At JHS, just 18 students were learning remotely full-time by the end of the spring term, Moodry said. But many more had their education disrupted temporarily by quarantines when they, family members, or friends tested positive for the coronavirus. One student, administrators said, was quarantined five times over the course of the year, missing a total of 18 days. "You can imagine for kids who are already having trouble, how that affects their schedule," Norbeck said.

That experience mirrors emerging national trends. While research from the Northwest Evaluation Association, for example, indicates that student performance dropped, especially in math, in the fall of 2020, more recent testing points to less severe effects.

The ESSER funding is geared both to help support students who fell behind in the last year and a half—and to anticipate learning loss caused by future disruptions from the pandemic. How best to do that, however, is a matter of debate among educators: While learning loss from summer breaks, for example, is well understood, the fits and starts that teachers and students have experienced during the pandemic are unprecedented. Evidence is only starting to emerge as to what sorts of responses to that disruption have actually been effective.

Both Jefferson High and the Whitehall School Districts are allocating the new federal funding to strengthen existing programs and resources aimed broadly at learning loss. Jefferson High, for example, will return this year to enrichment periods on Fridays, when teachers work with students who need or want individual attention. Friday enrichment periods were suspended last year, Norbeck said, because teachers already were tasked with teaching both live and remotely. "We thought asking them to come in Friday was too much."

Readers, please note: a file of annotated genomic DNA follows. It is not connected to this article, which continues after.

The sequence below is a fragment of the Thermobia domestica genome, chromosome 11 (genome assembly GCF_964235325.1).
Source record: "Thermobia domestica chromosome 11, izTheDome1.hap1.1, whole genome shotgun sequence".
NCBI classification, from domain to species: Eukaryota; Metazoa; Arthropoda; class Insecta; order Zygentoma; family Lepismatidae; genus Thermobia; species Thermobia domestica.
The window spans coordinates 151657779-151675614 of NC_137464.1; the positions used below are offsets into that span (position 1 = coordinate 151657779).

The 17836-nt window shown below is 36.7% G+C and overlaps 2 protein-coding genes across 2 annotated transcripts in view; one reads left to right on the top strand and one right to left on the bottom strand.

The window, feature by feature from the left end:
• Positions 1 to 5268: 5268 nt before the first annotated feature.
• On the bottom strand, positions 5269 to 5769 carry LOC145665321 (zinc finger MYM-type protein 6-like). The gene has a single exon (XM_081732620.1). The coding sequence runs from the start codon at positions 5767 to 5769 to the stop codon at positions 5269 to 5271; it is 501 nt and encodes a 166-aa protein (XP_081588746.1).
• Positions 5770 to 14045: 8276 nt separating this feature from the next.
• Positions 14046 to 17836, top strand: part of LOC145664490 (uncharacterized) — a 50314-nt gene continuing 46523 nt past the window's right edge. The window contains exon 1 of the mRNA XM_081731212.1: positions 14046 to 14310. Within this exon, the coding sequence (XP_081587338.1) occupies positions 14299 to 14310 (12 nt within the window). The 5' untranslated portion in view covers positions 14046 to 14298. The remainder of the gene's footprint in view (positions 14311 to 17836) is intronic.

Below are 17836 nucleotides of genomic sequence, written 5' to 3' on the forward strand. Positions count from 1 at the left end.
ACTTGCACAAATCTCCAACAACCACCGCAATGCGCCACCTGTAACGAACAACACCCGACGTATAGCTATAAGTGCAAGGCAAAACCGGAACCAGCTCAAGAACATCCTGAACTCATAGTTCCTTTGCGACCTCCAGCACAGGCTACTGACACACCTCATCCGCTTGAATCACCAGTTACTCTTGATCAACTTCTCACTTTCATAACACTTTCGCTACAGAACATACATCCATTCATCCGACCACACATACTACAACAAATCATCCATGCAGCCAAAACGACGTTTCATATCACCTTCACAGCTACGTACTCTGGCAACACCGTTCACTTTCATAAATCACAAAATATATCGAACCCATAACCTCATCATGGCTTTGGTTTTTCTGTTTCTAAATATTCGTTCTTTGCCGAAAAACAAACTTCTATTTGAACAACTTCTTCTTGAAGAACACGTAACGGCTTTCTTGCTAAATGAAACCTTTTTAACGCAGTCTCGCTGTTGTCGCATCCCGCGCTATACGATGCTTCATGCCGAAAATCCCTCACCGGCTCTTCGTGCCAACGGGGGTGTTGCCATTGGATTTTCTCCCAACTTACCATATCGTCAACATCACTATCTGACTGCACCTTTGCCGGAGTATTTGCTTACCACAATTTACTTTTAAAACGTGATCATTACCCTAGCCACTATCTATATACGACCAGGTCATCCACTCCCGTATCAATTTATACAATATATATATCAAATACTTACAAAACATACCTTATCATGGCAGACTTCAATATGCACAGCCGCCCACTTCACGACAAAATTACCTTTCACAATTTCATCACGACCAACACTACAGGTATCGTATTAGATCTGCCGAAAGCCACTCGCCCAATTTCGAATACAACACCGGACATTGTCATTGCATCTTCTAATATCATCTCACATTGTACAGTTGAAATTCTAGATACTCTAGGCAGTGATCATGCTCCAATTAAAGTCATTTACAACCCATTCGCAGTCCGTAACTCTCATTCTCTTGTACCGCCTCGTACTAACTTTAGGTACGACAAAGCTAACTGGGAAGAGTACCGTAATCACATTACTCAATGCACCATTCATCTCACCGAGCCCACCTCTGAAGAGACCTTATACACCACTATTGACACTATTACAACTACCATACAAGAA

Some ESSER funding, Norbeck said, will be used to pay teacher stipends for the Friday sessions and to run buses for students on those days. Nieskens said that, in Whitehall, ESSER funds will be combined with other grant money to support after-school instruction for students who are struggling, and for training of faculty to ensure effective intervention. "We're trying to maximize this [funding] by using existing faculty and giving them better tools," she said.